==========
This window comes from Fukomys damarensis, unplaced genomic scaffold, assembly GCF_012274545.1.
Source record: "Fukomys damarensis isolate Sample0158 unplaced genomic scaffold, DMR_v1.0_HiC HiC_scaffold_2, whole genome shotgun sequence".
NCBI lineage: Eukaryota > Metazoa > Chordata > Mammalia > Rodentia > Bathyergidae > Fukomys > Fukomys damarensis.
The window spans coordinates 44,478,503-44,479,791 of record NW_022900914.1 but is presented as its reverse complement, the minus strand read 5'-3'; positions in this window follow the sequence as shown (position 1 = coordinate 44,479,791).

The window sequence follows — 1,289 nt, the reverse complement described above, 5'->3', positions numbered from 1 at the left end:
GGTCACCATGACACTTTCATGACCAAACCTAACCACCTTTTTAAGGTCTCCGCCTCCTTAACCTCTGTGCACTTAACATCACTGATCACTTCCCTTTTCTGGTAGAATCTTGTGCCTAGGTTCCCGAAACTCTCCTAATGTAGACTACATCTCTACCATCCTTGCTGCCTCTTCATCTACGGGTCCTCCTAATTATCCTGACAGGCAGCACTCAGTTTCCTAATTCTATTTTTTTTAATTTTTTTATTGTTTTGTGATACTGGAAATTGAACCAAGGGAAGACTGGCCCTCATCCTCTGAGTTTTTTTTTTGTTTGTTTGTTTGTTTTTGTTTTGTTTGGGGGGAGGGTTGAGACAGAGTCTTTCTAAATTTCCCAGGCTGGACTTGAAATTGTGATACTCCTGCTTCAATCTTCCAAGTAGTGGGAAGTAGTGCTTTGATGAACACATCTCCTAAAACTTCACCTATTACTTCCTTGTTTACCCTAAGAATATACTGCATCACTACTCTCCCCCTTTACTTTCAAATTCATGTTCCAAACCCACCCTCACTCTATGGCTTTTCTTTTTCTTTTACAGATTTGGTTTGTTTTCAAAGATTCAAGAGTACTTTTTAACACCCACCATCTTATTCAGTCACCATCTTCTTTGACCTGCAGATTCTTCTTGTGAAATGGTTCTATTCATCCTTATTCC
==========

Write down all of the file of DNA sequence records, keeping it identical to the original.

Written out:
This window comes from Fukomys damarensis, unplaced genomic scaffold, assembly GCF_012274545.1.
Source record: "Fukomys damarensis isolate Sample0158 unplaced genomic scaffold, DMR_v1.0_HiC HiC_scaffold_2, whole genome shotgun sequence".
NCBI lineage: Eukaryota > Metazoa > Chordata > Mammalia > Rodentia > Bathyergidae > Fukomys > Fukomys damarensis.
The window spans coordinates 44,478,503-44,479,791 of record NW_022900914.1 but is presented as its reverse complement, the minus strand read 5'-3'; positions in this window follow the sequence as shown (position 1 = coordinate 44,479,791).

The window sequence follows — 1,289 nt, the reverse complement described above, 5'->3', positions numbered from 1 at the left end:
GGTCACCATGACACTTTCATGACCAAACCTAACCACCTTTTTAAGGTCTCCGCCTCCTTAACCTCTGTGCACTTAACATCACTGATCACTTCCCTTTTCTGGTAGAATCTTGTGCCTAGGTTCCCGAAACTCTCCTAATGTAGACTACATCTCTACCATCCTTGCTGCCTCTTCATCTACGGGTCCTCCTAATTATCCTGACAGGCAGCACTCAGTTTCCTAATTCTATTTTTTTTAATTTTTTTATTGTTTTGTGATACTGGAAATTGAACCAAGGGAAGACTGGCCCTCATCCTCTGAGTTTTTTTTTTGTTTGTTTGTTTGTTTTTGTTTTGTTTGGGGGGAGGGTTGAGACAGAGTCTTTCTAAATTTCCCAGGCTGGACTTGAAATTGTGATACTCCTGCTTCAATCTTCCAAGTAGTGGGAAGTAGTGCTTTGATGAACACATCTCCTAAAACTTCACCTATTACTTCCTTGTTTACCCTAAGAATATACTGCATCACTACTCTCCCCCTTTACTTTCAAATTCATGTTCCAAACCCACCCTCACTCTATGGCTTTTCTTTTTCTTTTACAGATTTGGTTTGTTTTCAAAGATTCAAGAGTACTTTTTAACACCCACCATCTTATTCAGTCACCATCTTCTTTGACCTGCAGATTCTTCTTGTGAAATGGTTCTATTCATCCTTATTCC